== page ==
And these women are anything but commonplace in this world. All 1,500 attendees were asked if they had ever been the sole woman on a job site. As you may have guessed (or if you live under a rock, to your surprise), every woman’s hand shot up. Women like our own not only attended to learn and expand in their chosen profession, but also to continue blazing the path for future generations of women who want to work with tools. The opportunities are there, and our women are leading the way, breaking down the barriers with Mary McNamara as a key inspiration. And it’s to everyone’s common interest to understand the industry is progressing and to be that change.

Cornell Roofing Listed as One of Ingram’s Top 100 Fastest-Growing Companies 0f 2016


Cornell Roofing Listed as One of Ingram’s Top 100 Fastest-Growing Companies 0f 2016

After acquiring the 80-year-old company back in 2007, Mary McNamara has sunk everything she has into getting Cornell Roofing on track to becoming a stronger, better and more profitable company. With nearly tripled revenue since 2012 and an average annual growth rate of over 60%, Cornell is on the pathway to success, now employing 50+ full time workers. And Mary shows no signs of stopping.

Known for commercial roofing and sheet metal work, Mary runs this fully woman-owned business with over 30 years of industry experience and in eight years, has put this company back on the map focusing on Commercial, Healthcare, Education and Government projects. A few notable projects include: One Light Tower apartment complex located in downtown Kansas City, the new Burns & McDonnell Headquarters Building and the Truman Medical Office Building. With strict environmental and safety policies, Cornell is plowing along to become an industry leader in the roofing and sheet metal world.

A true entrepreneur, when Mary saw the opportunity with Cornell Roofing, she jumped at the chance and put every last penny into making it happen. Since then she has been able to take an almost century old company, maintaining the values that have guided it for so long, and grow it into a frontrunner of its kind, all doing so in a very man-centric world. Cornell has since become WBE and DBE certified in Kansas City and WBE certified in the state of Missouri.

No matter how far this company can go, Cornell maintains the “Cornell Way.” Promises made. Promises Kept. A leader in roofing and sheet metal, guided by Integrity, Dependability, Quality and Responsibility.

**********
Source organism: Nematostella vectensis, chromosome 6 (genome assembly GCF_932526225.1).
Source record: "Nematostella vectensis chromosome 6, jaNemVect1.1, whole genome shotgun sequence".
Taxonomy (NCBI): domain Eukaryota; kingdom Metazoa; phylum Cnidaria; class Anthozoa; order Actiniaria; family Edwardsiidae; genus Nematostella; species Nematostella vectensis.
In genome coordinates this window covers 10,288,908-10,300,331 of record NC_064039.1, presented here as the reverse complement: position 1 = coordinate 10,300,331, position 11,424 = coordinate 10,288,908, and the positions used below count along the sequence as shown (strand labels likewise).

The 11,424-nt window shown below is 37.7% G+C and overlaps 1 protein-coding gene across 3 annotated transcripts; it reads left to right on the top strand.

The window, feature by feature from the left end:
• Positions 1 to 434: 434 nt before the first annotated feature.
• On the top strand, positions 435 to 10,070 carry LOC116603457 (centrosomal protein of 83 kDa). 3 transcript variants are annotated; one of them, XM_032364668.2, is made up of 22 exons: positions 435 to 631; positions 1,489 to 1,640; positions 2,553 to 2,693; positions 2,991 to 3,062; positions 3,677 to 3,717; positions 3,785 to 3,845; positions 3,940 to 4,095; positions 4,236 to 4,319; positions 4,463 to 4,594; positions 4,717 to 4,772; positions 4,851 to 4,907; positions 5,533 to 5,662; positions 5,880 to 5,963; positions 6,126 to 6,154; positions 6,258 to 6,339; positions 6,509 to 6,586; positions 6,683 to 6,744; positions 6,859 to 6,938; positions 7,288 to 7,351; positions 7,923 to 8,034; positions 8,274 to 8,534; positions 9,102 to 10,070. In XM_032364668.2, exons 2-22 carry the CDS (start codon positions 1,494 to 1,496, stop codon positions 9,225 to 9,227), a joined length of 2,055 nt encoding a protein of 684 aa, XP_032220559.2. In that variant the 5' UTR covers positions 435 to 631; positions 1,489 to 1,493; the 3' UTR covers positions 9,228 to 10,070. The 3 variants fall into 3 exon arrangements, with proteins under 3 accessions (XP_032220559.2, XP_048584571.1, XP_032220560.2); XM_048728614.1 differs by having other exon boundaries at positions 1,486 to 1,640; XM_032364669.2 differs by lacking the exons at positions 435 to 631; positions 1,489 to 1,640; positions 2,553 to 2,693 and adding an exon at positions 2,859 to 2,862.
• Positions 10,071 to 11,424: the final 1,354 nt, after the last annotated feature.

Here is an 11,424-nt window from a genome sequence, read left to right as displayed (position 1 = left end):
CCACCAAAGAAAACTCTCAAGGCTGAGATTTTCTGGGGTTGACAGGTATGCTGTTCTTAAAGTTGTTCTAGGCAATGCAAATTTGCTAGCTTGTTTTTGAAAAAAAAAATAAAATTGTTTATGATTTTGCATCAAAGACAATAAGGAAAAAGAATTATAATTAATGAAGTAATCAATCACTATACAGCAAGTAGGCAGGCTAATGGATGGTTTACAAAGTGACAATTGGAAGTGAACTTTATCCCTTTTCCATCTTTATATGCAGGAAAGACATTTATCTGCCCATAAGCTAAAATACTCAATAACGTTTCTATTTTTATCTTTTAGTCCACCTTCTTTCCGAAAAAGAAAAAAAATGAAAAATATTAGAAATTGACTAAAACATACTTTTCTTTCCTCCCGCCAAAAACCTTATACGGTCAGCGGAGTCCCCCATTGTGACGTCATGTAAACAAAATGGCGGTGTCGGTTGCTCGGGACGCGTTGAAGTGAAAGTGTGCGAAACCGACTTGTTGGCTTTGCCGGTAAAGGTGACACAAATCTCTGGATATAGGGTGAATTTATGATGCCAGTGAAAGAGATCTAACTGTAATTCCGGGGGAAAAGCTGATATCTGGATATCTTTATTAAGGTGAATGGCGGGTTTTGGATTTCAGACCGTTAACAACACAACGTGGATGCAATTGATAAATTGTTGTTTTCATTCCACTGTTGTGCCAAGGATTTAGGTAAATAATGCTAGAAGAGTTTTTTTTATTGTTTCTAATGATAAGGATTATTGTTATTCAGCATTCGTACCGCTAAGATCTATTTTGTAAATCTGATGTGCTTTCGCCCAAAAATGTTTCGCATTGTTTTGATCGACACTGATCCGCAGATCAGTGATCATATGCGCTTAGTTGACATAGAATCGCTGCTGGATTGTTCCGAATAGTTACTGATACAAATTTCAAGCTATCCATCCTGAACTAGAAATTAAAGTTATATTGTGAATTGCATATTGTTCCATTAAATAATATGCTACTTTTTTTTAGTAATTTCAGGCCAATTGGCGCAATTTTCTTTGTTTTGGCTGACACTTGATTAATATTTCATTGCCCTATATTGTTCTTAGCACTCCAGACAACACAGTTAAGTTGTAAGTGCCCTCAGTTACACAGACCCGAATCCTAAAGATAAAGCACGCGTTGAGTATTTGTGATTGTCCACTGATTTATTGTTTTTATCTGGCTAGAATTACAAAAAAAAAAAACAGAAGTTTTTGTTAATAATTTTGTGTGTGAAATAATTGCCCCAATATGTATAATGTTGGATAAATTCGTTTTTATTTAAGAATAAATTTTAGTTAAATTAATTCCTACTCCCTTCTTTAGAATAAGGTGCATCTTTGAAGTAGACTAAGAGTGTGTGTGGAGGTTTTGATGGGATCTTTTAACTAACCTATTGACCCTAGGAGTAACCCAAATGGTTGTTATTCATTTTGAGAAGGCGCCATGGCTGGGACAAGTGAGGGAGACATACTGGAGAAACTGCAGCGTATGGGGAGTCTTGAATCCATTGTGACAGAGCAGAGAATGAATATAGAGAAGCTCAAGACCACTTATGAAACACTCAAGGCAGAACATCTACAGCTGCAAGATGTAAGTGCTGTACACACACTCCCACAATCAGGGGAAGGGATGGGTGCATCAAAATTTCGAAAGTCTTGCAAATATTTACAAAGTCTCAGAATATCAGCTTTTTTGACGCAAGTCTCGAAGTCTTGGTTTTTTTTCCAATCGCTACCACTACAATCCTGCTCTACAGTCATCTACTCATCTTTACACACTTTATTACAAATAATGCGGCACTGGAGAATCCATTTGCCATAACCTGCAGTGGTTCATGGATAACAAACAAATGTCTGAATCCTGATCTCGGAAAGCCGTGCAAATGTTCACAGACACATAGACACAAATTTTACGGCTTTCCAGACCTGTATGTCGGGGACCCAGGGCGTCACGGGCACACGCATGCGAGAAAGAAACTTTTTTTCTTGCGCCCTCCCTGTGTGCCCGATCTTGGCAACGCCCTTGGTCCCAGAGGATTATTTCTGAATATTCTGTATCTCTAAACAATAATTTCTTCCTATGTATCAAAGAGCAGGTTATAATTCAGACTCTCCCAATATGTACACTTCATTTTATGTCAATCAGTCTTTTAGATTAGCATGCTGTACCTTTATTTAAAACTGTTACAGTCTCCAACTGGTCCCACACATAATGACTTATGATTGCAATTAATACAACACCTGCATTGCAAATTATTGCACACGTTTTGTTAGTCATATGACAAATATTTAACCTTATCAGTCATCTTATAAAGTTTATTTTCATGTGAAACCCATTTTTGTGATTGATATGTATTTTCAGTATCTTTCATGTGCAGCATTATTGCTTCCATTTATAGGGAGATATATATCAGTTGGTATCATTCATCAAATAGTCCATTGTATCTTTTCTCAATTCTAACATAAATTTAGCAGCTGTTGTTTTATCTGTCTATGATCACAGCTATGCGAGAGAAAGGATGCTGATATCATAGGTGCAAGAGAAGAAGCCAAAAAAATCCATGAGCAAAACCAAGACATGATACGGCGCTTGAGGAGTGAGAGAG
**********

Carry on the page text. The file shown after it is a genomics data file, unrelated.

Cornell Helps Put a New Face on an aging KCP&L Property

kcpl training center

Cornell Helps Put a New Face on an aging KCP&L Property

The KCP&L Fleet and Maintenance building, located on the corner of Front Street and Chouteau Trafficway, has for decades been the site of tough duty, thousands of vehicles and maintenance projects had taken a toll on the facility.

The Fleet and Maintenance building had a brick façade that, after decades, was really starting to show its age. KCP&L was looking for a viable and cost efficient solution and Cornell worked closely with the project architects and engineers to come up with a creative way to stabilize the aging brick facade and give the facility a fresh look.

The solution? 16 gauge zee purlins around the entire perimeter of the building. Once the solution was agreed upon, Cornell’s team of skilled professionals installed the zee purlins to stabilize the brick facade. Once stabilization was complete, the building really started to transform as Cornell installed two colors of Dri-Design wall panels on the entire façade of the building.

This project was also significant in that it was put out to bid with a fast track schedule. Cornell worked within this tight time frame to complete the project with a few weeks to spare.

Another example of Cornell’s commitment to quality and professionalism.

Cornell, Promises Made. Promises Kept.